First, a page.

Bacteria and Basic Experimental Design
Summer Research Program for Science Teachers
Frederick Douglass Academy III, Bronx
Audience: Secondary Life Science
Students will be able design a controlled experiment.
Students will be able to quantify and graph data.
Students will be able to begin to understand where and how bacteria grow
Petri Dishes (2 – 3 per group)
Transparencies (1 per group)
Pipettes or graduated cylinders (25 mL)
Bacterial Growth Medium (LB)
Before the activity
Prepare plates 1 day ahead of the activity. Prepare plates by pouring 25 mL of LB growth medium and letting stand until solid. Once settled store plates face down until needed (storage in a refrigerator is best).
Do Now: What are bacteria? Where can you find them?
Elicit student responses. Accept all answers. Push students thinking further by asking leading questions. Are all bacteria harmful? When might bacteria be a good thing? Where would you most likely find the most bacteria?
The Activity: Working in pairs students will design a controlled experiment to test where bacteria are commonly found.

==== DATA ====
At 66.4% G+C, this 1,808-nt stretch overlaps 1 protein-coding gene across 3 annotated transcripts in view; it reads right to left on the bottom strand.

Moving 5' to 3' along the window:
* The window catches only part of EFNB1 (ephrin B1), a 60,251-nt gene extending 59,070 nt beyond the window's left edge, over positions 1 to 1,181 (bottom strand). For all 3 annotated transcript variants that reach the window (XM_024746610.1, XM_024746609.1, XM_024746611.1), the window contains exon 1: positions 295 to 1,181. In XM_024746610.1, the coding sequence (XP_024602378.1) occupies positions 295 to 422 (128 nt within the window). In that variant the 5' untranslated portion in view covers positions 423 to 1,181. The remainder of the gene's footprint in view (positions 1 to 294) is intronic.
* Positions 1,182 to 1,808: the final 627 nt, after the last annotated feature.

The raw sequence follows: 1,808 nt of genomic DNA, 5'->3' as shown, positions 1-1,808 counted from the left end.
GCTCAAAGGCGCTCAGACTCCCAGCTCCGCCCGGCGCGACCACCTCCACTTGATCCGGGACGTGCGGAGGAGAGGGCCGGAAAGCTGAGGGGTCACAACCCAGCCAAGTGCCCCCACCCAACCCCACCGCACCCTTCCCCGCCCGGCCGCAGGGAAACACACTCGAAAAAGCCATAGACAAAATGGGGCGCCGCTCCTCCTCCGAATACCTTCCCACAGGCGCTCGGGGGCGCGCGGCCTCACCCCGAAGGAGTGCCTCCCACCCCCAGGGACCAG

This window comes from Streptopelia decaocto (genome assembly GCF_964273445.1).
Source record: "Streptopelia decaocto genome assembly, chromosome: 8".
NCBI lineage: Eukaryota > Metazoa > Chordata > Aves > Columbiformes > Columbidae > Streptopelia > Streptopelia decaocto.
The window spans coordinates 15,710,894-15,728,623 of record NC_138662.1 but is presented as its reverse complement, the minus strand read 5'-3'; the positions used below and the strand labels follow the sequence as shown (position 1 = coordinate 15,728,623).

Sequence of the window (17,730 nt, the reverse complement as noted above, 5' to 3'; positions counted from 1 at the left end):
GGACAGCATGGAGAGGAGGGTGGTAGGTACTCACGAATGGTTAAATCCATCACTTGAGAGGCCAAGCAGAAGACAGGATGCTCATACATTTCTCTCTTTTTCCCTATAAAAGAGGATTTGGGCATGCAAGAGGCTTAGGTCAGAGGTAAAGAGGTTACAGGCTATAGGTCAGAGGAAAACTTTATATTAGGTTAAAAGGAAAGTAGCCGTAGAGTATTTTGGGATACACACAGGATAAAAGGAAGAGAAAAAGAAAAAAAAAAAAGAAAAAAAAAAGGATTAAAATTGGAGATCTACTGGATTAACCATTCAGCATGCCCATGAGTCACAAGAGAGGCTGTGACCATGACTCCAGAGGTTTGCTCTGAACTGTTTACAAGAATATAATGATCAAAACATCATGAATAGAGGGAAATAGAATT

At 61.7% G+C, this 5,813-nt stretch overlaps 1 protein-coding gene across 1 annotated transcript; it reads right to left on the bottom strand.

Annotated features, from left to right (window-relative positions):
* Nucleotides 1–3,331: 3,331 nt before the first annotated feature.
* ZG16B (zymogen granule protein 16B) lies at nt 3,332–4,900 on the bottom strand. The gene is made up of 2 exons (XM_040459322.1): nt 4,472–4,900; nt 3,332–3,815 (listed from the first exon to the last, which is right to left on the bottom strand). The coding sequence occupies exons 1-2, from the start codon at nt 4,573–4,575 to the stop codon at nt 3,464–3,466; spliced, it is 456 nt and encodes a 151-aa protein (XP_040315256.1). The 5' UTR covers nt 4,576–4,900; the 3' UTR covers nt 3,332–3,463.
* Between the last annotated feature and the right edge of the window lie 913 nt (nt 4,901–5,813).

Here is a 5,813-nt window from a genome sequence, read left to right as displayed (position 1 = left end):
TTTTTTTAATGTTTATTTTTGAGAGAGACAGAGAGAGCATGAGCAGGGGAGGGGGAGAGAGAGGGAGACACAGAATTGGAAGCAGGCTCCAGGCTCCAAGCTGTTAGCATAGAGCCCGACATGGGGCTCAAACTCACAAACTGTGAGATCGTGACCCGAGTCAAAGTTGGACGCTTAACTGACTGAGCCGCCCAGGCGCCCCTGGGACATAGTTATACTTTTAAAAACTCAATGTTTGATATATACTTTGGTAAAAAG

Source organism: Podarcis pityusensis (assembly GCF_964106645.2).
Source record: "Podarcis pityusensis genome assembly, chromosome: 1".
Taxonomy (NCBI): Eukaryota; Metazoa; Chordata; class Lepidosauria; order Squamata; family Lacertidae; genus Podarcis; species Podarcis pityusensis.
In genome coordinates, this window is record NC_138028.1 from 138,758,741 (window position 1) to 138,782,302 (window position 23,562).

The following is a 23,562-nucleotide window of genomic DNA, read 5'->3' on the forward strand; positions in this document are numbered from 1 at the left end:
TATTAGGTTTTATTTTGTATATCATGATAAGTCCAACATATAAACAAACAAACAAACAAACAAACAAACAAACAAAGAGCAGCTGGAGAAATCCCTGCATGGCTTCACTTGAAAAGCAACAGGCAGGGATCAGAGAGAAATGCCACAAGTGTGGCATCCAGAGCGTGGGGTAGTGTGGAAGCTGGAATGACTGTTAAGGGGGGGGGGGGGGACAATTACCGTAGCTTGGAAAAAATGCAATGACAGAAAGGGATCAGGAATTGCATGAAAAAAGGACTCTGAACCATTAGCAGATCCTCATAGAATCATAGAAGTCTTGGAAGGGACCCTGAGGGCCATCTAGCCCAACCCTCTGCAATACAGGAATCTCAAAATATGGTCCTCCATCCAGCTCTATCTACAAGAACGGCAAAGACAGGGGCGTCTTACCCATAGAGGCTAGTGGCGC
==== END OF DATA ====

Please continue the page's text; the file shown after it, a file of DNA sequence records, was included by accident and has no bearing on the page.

1. Encourage students to create a testable question. The key to proper questioning is that they are quantifiable. Possible testable questions include…
2. Have students create a hypothesis for their testable question
3. Students set up the experiment.
Things to remember…
Using a transparency create a grid that can be placed on top of the petri dish. To quantify bacterial growth have student count the number of grids that contain bacteria.
A great way to collect data over a number of days is to leave the plates out of the incubator on day 1 and have students record bacterial growth over a 4 or 5 day period. Carrying out the activity this way will allow students to create a graph of their results.
Have students share their findings and answers to their testable questions in a whole class discussion. Be sure to emphasize how the controlled experiment was created.
As a class or in groups have students read the NY times article exploring the concept that the faster you pick something up off the floor the safer it is to eat. Also known as the “5 second rule” http://www.nytimes.com/2007/05/09/dining/09curi.html?scp=1&sq=5 second rule&st=cse
National Science Standards:
Content Standard A: As a result of activities in grades 9-12, all students should develop abilities necessary to do scientific inquiry and understanding about scientific inquiry
Content Standard C: As a result of their activities in grades 9-12, all students should develop understanding of the cell, interdependence of organisms, and behavior of organisms.
Content Standard G: As a result of activities in grades 9-12, all students should develop understanding of the nature of scientific knowledge